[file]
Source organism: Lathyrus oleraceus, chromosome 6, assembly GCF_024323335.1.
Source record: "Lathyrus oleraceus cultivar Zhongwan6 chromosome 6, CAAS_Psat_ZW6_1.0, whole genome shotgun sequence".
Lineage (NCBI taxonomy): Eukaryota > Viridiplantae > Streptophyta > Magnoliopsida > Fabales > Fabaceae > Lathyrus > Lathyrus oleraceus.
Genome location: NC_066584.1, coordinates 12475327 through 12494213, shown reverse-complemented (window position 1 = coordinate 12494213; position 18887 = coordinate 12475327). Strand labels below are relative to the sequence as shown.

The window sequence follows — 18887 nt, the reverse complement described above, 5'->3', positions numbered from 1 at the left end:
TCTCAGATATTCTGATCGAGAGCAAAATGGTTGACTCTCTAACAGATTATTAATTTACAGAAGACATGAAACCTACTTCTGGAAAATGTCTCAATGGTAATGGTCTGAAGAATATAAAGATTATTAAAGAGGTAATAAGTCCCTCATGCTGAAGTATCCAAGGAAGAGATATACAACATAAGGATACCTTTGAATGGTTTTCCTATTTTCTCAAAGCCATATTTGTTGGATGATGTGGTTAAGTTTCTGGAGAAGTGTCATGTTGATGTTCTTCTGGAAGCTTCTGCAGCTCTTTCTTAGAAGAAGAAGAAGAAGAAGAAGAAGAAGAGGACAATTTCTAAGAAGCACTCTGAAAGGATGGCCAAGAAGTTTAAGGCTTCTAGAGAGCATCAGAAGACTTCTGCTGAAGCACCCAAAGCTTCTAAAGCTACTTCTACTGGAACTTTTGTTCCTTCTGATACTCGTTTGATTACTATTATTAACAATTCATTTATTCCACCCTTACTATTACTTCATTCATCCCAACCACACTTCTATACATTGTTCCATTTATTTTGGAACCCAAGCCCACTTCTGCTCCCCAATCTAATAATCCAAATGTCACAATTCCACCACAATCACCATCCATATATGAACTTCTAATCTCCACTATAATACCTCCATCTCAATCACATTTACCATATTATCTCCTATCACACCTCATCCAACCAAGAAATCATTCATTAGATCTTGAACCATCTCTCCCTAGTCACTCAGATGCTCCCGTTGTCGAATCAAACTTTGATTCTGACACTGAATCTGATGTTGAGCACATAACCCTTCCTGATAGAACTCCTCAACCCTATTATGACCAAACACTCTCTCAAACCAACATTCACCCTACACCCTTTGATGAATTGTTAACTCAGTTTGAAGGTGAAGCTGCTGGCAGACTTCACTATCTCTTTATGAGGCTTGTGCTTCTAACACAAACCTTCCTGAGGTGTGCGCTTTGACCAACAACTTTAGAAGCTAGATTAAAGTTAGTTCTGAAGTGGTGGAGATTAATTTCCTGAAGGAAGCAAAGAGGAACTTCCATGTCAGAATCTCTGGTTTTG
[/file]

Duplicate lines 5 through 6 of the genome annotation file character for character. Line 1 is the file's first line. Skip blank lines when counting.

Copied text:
The window sequence follows — 18887 nt, the reverse complement described above, 5'->3', positions numbered from 1 at the left end:
TCTCAGATATTCTGATCGAGAGCAAAATGGTTGACTCTCTAACAGATTATTAATTTACAGAAGACATGAAACCTACTTCTGGAAAATGTCTCAATGGTAATGGTCTGAAGAATATAAAGATTATTAAAGAGGTAATAAGTCCCTCATGCTGAAGTATCCAAGGAAGAGATATACAACATAAGGATACCTTTGAATGGTTTTCCTATTTTCTCAAAGCCATATTTGTTGGATGATGTGGTTAAGTTTCTGGAGAAGTGTCATGTTGATGTTCTTCTGGAAGCTTCTGCAGCTCTTTCTTAGAAGAAGAAGAAGAAGAAGAAGAAGAAGAGGACAATTTCTAAGAAGCACTCTGAAAGGATGGCCAAGAAGTTTAAGGCTTCTAGAGAGCATCAGAAGACTTCTGCTGAAGCACCCAAAGCTTCTAAAGCTACTTCTACTGGAACTTTTGTTCCTTCTGATACTCGTTTGATTACTATTATTAACAATTCATTTATTCCACCCTTACTATTACTTCATTCATCCCAACCACACTTCTATACATTGTTCCATTTATTTTGGAACCCAAGCCCACTTCTGCTCCCCAATCTAATAATCCAAATGTCACAATTCCACCACAATCACCATCCATATATGAACTTCTAATCTCCACTATAATACCTCCATCTCAATCACATTTACCATATTATCTCCTATCACACCTCATCCAACCAAGAAATCATTCATTAGATCTTGAACCATCTCTCCCTAGTCACTCAGATGCTCCCGTTGTCGAATCAAACTTTGATTCTGACACTGAATCTGATGTTGAGCACATAACCCTTCCTGATAGAACTCCTCAACCCTATTATGACCAAACACTCTCTCAAACCAACATTCACCCTACACCCTTTGATGAATTGTTAACTCAGTTTGAAGGTGAAGCTGCTGGCAGACTTCACTATCTCTTTATGAGGCTTGTGCTTCTAACACAAACCTTCCTGAGGTGTGCGCTTTGACCAACAACTTTAGAAGCTAGATTAAAGTTAGTTCTGAAGTGGTGGAGATTAATTTCCTGAAGGAAGCAAAGAGGAACTTCCATGTCAGAATCTCTGGTTTTG